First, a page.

Dash Shaw's breakout family novel Bottomless Belly Button topped PWCW's third annual critics' polls. As in past years, regular PW critics were asked to select up to ten notable books, and book were ranked by total votes. Shaw's opus won with five votes.

Bottomless Belly Button follows the trend of graphic novels reflecting personal drama topping the Critics' Poll (Fun Home won in 2006, and Exit Wounds and Scott Pilgrim tied in 2007.) Shaw's huge complex story impressed with its formal daring and nuanced look at a favorite literary theme: the taxonomy and emotional geography of a family, in this case one where the aged parents have just announced their divorce, a shock which sends their children reeling into their own search for identity.

As in past years, a plethora of titles won but a single vote, but there was less consensus than in past years, with only a handful of titles receiving three or more votes. The eclectic result reflects a year of wide-ranging excellence in the graphic novel field. Results of the first and second year polls can be found here and here.

If there is an MVP of the list, it has to be the Hernandez Brothers, Jaime and Gilbert, with three of their books earning mentions. Jaime's The Education of Hopey Glass finished with the second highest vote total (deplicating his finish in 2006) and Gilbert's Speak of the Devil and the joint New Love and Rocket Stories Vol 1 were also mentioned.

Participants this year included Chris Barsanti, Steve Bunche, Johanna Draper Carlson, Erin Finnegan, Kate Fitzsimmons, Laura Hudson, Heidi MacDonald, Calvin Reid, Frank Santoro, Sam Thielman, and Douglas Wolk.

While there are many manga titles in the total list, PWCW Manga Editor Kai-Ming Cha's Top Manga list can be found here.

Following are the total vote getters and selected comments:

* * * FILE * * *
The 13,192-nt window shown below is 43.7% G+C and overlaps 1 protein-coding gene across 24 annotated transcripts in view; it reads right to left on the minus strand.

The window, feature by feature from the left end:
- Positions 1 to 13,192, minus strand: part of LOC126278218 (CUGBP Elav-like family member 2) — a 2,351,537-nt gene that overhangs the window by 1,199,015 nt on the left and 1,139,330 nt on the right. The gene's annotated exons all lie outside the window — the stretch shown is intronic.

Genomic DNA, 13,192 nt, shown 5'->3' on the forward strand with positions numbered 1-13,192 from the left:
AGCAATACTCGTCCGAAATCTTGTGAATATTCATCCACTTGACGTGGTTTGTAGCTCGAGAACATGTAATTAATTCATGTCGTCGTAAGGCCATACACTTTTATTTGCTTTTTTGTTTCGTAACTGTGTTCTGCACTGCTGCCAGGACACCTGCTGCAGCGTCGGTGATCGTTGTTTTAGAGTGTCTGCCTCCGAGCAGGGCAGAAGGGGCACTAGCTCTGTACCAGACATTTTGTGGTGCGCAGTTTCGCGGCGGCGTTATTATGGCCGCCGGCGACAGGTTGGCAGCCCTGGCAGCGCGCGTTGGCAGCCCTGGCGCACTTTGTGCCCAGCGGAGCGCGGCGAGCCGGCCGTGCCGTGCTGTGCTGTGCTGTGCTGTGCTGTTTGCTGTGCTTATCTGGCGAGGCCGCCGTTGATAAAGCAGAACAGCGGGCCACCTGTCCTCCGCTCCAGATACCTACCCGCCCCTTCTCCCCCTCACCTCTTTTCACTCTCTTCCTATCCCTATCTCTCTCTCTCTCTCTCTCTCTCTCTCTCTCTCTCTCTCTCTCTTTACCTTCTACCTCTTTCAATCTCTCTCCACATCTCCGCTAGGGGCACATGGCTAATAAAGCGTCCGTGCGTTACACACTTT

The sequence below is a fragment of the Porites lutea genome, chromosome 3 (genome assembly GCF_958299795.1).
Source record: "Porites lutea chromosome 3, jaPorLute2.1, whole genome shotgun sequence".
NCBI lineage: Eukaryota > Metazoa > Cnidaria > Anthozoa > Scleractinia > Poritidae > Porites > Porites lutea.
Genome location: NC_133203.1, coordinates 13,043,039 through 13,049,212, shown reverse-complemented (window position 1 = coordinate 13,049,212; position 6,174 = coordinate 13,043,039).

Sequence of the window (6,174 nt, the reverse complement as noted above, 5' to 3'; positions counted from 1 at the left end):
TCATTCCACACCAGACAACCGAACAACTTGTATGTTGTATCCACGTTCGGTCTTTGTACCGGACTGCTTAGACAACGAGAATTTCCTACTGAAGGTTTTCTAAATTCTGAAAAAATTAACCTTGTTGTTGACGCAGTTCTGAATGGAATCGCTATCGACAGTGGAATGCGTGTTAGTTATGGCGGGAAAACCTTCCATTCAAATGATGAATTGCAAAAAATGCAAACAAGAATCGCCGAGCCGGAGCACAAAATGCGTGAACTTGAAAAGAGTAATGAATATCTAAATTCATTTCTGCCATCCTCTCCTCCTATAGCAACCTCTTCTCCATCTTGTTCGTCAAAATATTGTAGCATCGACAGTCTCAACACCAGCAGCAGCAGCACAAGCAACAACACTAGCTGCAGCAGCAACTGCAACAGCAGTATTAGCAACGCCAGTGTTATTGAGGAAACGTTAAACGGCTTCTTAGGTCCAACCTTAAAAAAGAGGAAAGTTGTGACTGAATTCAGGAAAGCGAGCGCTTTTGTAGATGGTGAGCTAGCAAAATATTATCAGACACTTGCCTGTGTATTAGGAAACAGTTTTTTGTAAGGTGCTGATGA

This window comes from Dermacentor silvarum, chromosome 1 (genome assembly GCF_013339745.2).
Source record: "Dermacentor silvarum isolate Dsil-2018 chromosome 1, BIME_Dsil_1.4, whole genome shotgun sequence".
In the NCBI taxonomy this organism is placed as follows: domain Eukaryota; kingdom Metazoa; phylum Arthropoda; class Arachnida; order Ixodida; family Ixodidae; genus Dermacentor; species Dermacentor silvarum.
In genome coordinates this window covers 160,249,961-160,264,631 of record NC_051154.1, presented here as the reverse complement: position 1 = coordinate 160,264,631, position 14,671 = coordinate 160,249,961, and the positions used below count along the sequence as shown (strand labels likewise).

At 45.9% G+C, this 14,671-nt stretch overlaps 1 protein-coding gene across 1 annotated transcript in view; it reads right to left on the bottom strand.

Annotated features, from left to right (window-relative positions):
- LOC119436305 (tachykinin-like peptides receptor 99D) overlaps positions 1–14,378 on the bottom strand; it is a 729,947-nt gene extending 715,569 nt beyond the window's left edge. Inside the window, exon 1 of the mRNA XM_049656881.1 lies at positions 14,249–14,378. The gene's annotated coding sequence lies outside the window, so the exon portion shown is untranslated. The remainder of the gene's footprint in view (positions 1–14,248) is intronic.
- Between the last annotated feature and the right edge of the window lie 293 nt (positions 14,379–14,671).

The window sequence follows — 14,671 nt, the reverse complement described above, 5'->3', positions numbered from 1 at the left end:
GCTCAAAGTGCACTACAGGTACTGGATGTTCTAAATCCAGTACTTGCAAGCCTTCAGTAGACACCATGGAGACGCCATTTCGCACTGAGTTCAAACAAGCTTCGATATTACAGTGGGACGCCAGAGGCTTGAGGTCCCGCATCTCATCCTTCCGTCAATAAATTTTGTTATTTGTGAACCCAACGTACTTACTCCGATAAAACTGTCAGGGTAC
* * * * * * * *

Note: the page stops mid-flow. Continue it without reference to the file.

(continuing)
Five Votes

Bottomless Belly Button Dash Shaw (Fantagraphics)

"Because gigantic, riveting, fascinatingly flawed works by unbelievably ambitious upstarts are just about my favorite thing." — Douglas Wolk

"In this vividly imagined story, members of the Loony family return home at the news that their elderly parents want a divorce after 45 years of marriage. Shaw has created a fascinating and impressively mature work that combines a classic tale of familial introspection and conflict with experimentalist cartooning, unusual humor and deep emotion." — Chris Barsanti

Three Votes

Disappearance Diary Hideo Azuma (Fanfare Ponent Mon)

"This manga has a positive outlook on life, and so it has been made with as much realism removed as possible." Azuma's cartoon-y look into his own life as a manga artist, homeless person, working class pipe layer, and alcoholic balances humor with darkness in a way that doesn't make you want to kill yourself. (EF)

The Education of Hopey Glass Jaime Hernandez (Fantagraphics)

Jaime returns with new tales of the Locas crew, now a little older and wiser but just as unpredictably humane and comic as ever: Hopey has a new lover and is teaching young kids; Maggie is paired with Angel, teen athlete and superhero wannabe and Ray is hot for the voluptuous and goofy bombshell Vivian. (CR)

The Great Outdoor Fight Chris Onstad: (Dark Horse)

Comedy is often taken for granted, but Onstad mixes his sharp, unique cast with a story beftting their oddities for some of the biggest laughs of the year. (HM)

Omega the Unknown Jonathan Lethem and Farel Dalrymple (Marvel)

The best superhero comic anthologized in 2008: radically original in its approach, deliciously alienating (which is sort of the point) and totally gorgeous to look at. (DW)

What It Is Lynda Barry (Drawn & Quarterly)

There's so much life and joy in this book—it's impossible to read it and not want to immediately race off and make some art. (DW)

Zot! Complete Black and White Stories 1987-1991 Scott McCloud (Harper Collins)